•    Please be aware that Health care workers who are exposed to a confirmed or suspected case of measles and do not have satisfactory evidence of protection (2 documented doses of measles containing vaccine or measles IgG positive) should be excluded from work from the 5th day after their first exposure to 21 days after the final exposure.

•    Please see section 2:6 of the NHS England » Guidance for risk assessment and infection prevention and control measures for measles in healthcare settings guidance 

Robust Triage:

•    Robust triage is an essential part of minimising the exposure risk, of potentially infectious patients.

•    All staff undertaking a reception and triage role, should be trained and fully aware of the questions, to be asked when talking to patients requesting an appointment, especially those who report, Fever, Coryza or cough, conjunctivitis and Rash – Please note that some symptoms are experienced before the rash appears but are still infectious. 

•    Please see Appendix 2 of the NHS England » Guidance for risk assessment and infection prevention and control measures for measles in healthcare settings and NHS England » Measles guidance for primary, community care, emergency departments and hospital

social media materials which may support identification of potenatial measles cases social media resources asking parents to call ahead if they think their child has measles

Isolation Room -Patient Placement:

•    If remote consultation is not possible, or if, following telephone triage the patient is advised to attend your primary care setting, please ensure a separate entry area and uncluttered consulting room with a window can be used (if possible) as this allows for minimal transmission within your practice and for the area to be ventilated and all surfaces cleaned following the visit.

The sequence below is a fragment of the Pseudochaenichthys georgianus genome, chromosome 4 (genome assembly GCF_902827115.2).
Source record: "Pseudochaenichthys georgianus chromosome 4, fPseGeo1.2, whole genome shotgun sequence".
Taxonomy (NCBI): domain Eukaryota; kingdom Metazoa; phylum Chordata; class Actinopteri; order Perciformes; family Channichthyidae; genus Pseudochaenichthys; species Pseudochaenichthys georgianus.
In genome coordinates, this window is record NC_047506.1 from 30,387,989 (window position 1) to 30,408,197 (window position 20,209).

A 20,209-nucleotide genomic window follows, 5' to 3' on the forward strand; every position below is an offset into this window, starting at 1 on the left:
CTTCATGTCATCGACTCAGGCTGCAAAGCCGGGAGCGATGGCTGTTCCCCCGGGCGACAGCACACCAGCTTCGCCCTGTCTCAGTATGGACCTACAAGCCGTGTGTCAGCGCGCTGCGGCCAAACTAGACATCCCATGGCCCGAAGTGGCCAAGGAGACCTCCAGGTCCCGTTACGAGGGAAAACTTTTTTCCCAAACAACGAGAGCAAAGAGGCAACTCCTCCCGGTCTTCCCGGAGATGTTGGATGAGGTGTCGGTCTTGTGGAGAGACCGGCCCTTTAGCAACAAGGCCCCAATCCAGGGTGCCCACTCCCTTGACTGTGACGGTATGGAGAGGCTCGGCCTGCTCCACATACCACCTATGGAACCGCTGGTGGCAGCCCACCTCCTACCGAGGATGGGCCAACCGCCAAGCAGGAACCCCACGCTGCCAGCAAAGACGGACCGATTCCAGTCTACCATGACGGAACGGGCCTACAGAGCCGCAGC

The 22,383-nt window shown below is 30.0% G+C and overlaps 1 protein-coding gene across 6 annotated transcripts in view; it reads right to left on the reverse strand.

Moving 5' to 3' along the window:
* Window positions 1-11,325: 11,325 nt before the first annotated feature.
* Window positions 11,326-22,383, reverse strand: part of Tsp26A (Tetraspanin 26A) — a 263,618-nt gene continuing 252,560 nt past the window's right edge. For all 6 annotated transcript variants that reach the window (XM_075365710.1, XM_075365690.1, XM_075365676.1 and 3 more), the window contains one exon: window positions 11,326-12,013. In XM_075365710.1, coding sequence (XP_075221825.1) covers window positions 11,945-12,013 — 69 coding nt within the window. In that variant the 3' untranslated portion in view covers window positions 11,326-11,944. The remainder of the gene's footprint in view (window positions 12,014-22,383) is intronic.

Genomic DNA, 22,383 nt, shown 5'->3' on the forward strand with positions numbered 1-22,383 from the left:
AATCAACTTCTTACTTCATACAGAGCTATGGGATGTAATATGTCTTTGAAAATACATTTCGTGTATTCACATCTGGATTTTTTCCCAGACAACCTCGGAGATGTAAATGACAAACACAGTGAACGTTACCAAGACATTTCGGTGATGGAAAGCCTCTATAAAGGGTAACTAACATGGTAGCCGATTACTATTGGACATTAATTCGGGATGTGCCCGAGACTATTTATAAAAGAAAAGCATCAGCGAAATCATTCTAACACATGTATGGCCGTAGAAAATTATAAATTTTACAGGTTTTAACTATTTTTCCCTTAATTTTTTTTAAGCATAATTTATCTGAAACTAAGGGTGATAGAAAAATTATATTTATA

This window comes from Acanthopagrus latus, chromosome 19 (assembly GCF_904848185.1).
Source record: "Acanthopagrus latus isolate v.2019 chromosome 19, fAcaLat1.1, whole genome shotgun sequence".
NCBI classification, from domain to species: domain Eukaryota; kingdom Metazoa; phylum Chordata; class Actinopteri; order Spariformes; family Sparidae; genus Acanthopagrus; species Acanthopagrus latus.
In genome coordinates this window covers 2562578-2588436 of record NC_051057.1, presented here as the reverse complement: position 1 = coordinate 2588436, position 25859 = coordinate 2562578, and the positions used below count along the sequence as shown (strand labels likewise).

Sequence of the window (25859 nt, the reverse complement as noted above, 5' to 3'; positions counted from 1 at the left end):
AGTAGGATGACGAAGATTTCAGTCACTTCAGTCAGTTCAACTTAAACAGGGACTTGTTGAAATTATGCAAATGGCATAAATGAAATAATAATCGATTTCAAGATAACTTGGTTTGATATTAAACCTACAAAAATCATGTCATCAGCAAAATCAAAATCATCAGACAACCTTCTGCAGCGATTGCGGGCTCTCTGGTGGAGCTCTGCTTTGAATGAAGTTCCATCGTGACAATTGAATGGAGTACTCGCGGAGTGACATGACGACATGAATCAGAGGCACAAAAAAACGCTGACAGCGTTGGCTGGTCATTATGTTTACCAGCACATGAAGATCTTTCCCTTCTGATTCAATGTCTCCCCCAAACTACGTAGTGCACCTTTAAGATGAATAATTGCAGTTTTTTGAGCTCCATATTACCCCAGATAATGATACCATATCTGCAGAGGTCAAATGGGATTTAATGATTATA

•    Please note: If your practice has air conditioning and the air is re-circulated you should also turn this off during the visit, again to reduce risk.  

•    Please see section 2.2.1 of NHS England » Guidance for risk assessment and infection prevention and control measures for measles in healthcare settings

Unvaccinated/Partially vaccinated patients:

•    Please ensure patients visiting your practice have their immunisation status checked and offered MMR if appropriate – ‘Every Contact Counts’

MMR: Patient Group Directive

Infection Prevention and Control:

•    Please ensure all staff are aware of Chapters 1 and 2 of the National Infection Prevention Control Manual as they should all follow the principle regarding Standard Infection control precautions and transmission-based precautions. NHS England » National infection prevention and control. Please see section 2 NHS England » Guidance for risk assessment and infection prevention and control measures for measles in healthcare settings

Person Protective Equipment: 

•    Please ensure all staff undertaking any procedure should assess any likely exposure. 

•    Please see Section 2.3 NHS England » Guidance for risk assessment and infection prevention and control measures for measles in healthcare settings and Measles FAQ at the top of this resource page 


Referral to Secondary Care:

•    Should a patient require transferring to Hospital or ED please inform the Ambulance service and admitting area (if using this them to transfer patient) the patient is being taken too to ensure the appropriate actions and isolation facilities are available when the patient arrives.